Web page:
The three digital buccaneers

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webmaster | 08/03/13
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Edward Snowden, the traitor who broke his vows of secrecy as a contract employ of the National Security Agency in order to become famous and visit China and Russia, has sentenced himself to at least a year in Russia, which is a good start on the punishment he so richly deserves.

For someone who has been among the American elite to suddenly become an unwelcome guest of a state that still reeks of totalitarianism is beautiful irony.

Wait until he experiences his first Russian winter. Wait until he gets worked over by a Russian cop when he gets busted for his first DUI. He will long for the Hawaii he left behind. Good. He is about as welcome in his new home as a case of the shingles.

And then there is PFC. Bradley Manning, who as an Army computer jockey turned more than 400,000 secret documents over to the blabbermouth gossip website Wikileaks, even though he had taken an oath to maintain his nation’s secrets at any cost. The bum may have thought his job was equivalent to that of operating a site on Facebook, as if it were something that had no consequences. But he was wrong.

It tested one’s gag reflexes to see televised pictures of him arriving at court each day in the dress uniform of his country, the same uniform worn by men and women who serve the United States honorably, sometimes at the expense of their own lives. Some of them were put at risk by Manning’s egoistic treachery, and many others, not in uniform, also were endangered.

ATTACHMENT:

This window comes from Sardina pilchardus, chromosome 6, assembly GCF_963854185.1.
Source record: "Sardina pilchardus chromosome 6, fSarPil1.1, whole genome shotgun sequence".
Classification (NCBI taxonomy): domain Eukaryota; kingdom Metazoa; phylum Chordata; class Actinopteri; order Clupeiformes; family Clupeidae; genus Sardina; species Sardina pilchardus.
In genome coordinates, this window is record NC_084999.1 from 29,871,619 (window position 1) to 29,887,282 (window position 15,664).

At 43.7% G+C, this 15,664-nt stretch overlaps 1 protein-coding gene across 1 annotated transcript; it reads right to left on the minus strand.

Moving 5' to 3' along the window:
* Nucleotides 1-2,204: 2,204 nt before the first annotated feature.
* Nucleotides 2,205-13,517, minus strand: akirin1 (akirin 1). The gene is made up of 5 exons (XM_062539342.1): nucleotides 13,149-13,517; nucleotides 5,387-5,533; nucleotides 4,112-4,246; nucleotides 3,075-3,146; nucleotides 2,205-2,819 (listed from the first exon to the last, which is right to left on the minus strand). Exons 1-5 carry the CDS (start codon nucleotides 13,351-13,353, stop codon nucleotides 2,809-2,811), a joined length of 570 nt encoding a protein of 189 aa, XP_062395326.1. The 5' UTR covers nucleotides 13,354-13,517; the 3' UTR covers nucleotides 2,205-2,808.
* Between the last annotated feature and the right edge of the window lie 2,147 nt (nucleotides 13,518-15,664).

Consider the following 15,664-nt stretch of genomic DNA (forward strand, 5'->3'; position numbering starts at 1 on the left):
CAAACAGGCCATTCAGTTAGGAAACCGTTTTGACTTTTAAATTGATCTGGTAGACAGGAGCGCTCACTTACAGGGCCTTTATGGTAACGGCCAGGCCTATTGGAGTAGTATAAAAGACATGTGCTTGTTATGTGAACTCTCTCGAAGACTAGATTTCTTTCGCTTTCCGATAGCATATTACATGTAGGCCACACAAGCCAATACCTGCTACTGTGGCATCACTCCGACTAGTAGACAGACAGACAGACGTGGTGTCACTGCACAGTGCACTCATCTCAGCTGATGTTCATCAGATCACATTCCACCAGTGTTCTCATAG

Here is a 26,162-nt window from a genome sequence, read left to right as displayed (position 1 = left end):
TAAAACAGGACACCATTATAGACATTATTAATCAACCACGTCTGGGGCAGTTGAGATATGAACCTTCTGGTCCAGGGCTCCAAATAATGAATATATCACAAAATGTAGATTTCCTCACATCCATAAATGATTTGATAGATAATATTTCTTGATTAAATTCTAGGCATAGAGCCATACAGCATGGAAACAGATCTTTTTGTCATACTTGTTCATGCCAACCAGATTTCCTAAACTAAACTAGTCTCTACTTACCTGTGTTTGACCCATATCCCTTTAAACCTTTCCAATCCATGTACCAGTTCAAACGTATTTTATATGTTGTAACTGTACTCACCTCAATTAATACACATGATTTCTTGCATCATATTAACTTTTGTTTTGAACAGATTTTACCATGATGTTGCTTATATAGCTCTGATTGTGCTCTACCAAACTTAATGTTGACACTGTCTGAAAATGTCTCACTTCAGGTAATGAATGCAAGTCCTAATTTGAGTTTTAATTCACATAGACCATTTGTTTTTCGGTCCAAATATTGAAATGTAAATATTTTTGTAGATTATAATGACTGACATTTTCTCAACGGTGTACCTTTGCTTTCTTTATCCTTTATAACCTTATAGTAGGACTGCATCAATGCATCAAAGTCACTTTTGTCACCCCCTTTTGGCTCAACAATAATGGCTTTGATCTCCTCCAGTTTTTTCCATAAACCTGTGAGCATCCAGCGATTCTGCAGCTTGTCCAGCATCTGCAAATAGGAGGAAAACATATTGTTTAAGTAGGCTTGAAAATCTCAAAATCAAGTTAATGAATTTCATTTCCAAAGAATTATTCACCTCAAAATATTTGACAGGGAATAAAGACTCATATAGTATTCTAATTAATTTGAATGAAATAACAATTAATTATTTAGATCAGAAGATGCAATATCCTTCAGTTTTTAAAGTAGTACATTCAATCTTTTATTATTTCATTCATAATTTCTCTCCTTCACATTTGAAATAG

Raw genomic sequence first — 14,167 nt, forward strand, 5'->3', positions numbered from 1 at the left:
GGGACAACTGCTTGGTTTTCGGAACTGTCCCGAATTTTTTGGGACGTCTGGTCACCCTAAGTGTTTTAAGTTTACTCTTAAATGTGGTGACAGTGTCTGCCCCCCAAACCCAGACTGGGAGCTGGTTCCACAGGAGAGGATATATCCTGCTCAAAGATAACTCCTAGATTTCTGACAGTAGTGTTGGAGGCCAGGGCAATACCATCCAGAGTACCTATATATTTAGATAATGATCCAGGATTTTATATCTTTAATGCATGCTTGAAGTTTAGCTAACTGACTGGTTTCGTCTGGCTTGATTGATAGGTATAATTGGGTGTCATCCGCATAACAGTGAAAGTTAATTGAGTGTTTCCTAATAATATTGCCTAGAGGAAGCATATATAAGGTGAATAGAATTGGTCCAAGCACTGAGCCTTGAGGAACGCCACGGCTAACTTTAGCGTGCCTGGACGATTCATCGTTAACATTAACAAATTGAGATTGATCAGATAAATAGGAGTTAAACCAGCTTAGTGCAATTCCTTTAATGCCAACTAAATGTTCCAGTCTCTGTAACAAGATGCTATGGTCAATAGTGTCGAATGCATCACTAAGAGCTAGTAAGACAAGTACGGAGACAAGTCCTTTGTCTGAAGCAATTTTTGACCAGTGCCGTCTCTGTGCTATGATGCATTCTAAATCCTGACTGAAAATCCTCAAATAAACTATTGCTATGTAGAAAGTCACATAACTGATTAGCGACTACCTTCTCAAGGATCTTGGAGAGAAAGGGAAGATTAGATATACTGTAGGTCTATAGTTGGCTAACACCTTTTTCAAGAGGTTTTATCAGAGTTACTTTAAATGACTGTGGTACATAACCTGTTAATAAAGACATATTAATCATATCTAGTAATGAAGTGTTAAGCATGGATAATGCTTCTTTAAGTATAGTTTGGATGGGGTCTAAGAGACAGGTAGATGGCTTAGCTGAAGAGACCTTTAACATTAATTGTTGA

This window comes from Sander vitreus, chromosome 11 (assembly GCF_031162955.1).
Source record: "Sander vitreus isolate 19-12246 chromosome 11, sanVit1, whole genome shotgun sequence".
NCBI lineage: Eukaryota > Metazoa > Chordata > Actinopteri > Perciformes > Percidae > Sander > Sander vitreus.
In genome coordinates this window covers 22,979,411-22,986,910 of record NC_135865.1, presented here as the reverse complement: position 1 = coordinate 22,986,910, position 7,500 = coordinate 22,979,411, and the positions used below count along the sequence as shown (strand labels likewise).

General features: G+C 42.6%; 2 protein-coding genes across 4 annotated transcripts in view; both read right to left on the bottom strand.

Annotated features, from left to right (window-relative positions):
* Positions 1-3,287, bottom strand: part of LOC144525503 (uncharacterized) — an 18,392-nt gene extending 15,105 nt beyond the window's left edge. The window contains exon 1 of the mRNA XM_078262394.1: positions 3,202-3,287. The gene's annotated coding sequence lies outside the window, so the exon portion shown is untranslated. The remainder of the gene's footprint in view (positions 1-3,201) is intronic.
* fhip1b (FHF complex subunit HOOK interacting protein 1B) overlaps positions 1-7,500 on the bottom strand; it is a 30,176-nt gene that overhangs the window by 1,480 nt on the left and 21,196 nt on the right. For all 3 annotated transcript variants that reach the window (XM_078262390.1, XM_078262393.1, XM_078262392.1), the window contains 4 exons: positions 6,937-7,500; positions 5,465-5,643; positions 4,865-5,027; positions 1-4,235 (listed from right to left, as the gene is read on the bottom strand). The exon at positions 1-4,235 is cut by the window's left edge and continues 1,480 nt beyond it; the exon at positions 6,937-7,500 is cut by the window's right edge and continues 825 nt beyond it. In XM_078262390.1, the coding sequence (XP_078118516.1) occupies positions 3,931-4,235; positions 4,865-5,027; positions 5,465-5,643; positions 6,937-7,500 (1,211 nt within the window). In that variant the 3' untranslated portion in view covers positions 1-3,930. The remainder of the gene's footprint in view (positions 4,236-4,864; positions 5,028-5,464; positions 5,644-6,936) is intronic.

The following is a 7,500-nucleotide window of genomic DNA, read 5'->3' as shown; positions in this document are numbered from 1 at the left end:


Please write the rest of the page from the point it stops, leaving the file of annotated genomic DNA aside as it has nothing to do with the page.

And let us speak of Wikileaks, operated by accused rapist Julian Assange who is hiding from Swedish justice in the London embassy of Ecuador. Ironically, Ecuador has been sanctioned by Human Rights Watch for its restrictions on free speech, on the press and on its own judicial system. Assange would have a professional life expectancy of about five minutes in the actual Ecuador itself. Ah, well, any old port in a storm for digital buccaneers.

These three men are sometimes seen as heroes by some people in the world, and even in the U.S., for revealing that the U.S. uses technology to defend itself. But so what if it does? Practically the whole world uses technology, for entertainment, to do business and to commit crime. Why can’t it be used to protect the people of the country?

Is our privacy being violated? Of course it is, and it has been for 20 years and longer. That is nothing new. If you think the National Security Agency monitors electronic communications, it’s nothing that isn’t done by private companies in aid of getting us to buy things, or by criminals in aid of stealing from us. Nothing you do online, or on a cell phone, is private and unmonitored. Nothing. You have known this, but have been in self-denial.

If you don’t want to be subjected to electronic snooping, throw away your cell phone and get offline. Oh, and unplug your TV cable, and don’t drive a car that was built before 1996. Cut up your credit cards. Never shop with a so-called rewards card in a store, even if you pay with cash. In fact, pay for everything with cash or check. Never access a bank machine. Never fly on an airplane.

Either that, or get used to the fact that you’re stuck in the great Blue Nowhere, along with all the digital buccaneers.

 

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